Suggesting an effort by law enforcement to focus on making arrests for drug possession which contradicts drug possession being looked at as a public health issue rather than a public safety issue. The numbers below show a similar number of cases that receive diversion for paraphernalia and possession.

If substance abuse were looked at as a public health issue, treatment and rehab programs would be offered before an arrest would be made and would not be given an option of treatment in lieu of jail or prison time.

The chart below shows the drastic increase in arrests for drug possession beginning in 2021.

*First DA to implement “race-blind charging” to reduce potential bias in charging decisions—utilizing a newly-designed algorithm to automatically redact race-related information from police reports.

While the Yolo DA’s office has implemented the race-blind charging algorithm, data available on the Commons portal is available up to September 2021, the same month the algorithm began being used. There is therefore no data to determine its efficacy.

Yolo County Public Defender Tracie Olson said the program shows promise but added that jail population figures she receives regularly show Yolo County “disproportionately incarcerates Black people.”

Most importantly, the charging algorithm does nothing to address who is arrested by law enforcement. Law enforcement still disproportionately arrests people of color according to available Commons data.

* Neighborhood Court diverts 10% of felonies to Restorative Justice Partnerships for low-level misdemeanors—2nd DA in California to implement this.

The number of felonies diverted before 2021 were below 5 percent each month except November 2020. Since then the average number of felonies diverted was about 13-15 percent of all cases diverted. Felonies diverted to the Restorative Justice Partnership specifically, were even lower.

* Expanded Mental Health Court serving 100s in multiple collaborative programs.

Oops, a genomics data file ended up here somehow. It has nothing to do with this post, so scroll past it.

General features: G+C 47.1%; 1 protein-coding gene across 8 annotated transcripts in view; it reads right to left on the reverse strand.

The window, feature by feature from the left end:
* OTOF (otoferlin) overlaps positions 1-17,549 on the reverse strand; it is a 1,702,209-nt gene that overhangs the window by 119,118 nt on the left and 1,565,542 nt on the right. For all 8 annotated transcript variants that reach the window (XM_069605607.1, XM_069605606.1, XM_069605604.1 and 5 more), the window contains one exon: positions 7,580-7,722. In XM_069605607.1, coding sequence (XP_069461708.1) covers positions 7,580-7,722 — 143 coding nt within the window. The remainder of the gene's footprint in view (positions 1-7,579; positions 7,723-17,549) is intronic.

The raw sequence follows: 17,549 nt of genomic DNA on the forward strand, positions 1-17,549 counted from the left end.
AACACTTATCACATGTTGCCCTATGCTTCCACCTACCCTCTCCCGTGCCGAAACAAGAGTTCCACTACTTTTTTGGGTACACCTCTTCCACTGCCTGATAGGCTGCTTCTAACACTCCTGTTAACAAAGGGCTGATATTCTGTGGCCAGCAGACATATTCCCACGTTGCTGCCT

The Yolo County Mental Health Court recently published its 2019/2020 Outcomes Report. The Mental Health Court (MHC) received 86 referrals with 9 participants enrolled in MHC, 13 participants enrolled in Addiction Intervention Court, 7 participants in Steps to Success, and 58 individuals not accepted according to the Yolo DA’s website.

To graduate participants must complete a minimum of 18 months, progress through all four phases of treatment, complete 120 volunteer hours, complete a restorative justice component, and create a wellness plan.

From July to September 2019, enrollment in MHC averaged 15 enrolled participants and AIC averaged 15. The capacity for each program is 15. In that quarter there were two graduations and one termination. The program was on track for 5 graduations in the subsequent quarter.

The claim says “serving” hundreds which is technically true but is framed misleadingly. The program certainly has not seen hundreds of successful graduates which is the metric that should be used to determine success.

 * State leader in Environmental Protection prosecutions, in ongoing efforts to protect the environment and enhance public safety.

The State leader in Environmental protection prosecutions is Attorney General Rob Bonta. On February 22, 2018, Attorney General Becerra established the Bureau of Environmental Justice, and expanded the Bureau in April 2021 and is composed of 12 attorneys who are solely focused on fighting environmental injustices throughout the state of California.

Sacramento District Attorney Anne Marie Schubert is running for California Attorney General, who Reisig supports.

About The Author

Robert J Hansen is an investigative journalist and economist. Robert is covering the Yolo County DA's race for the Vanguard.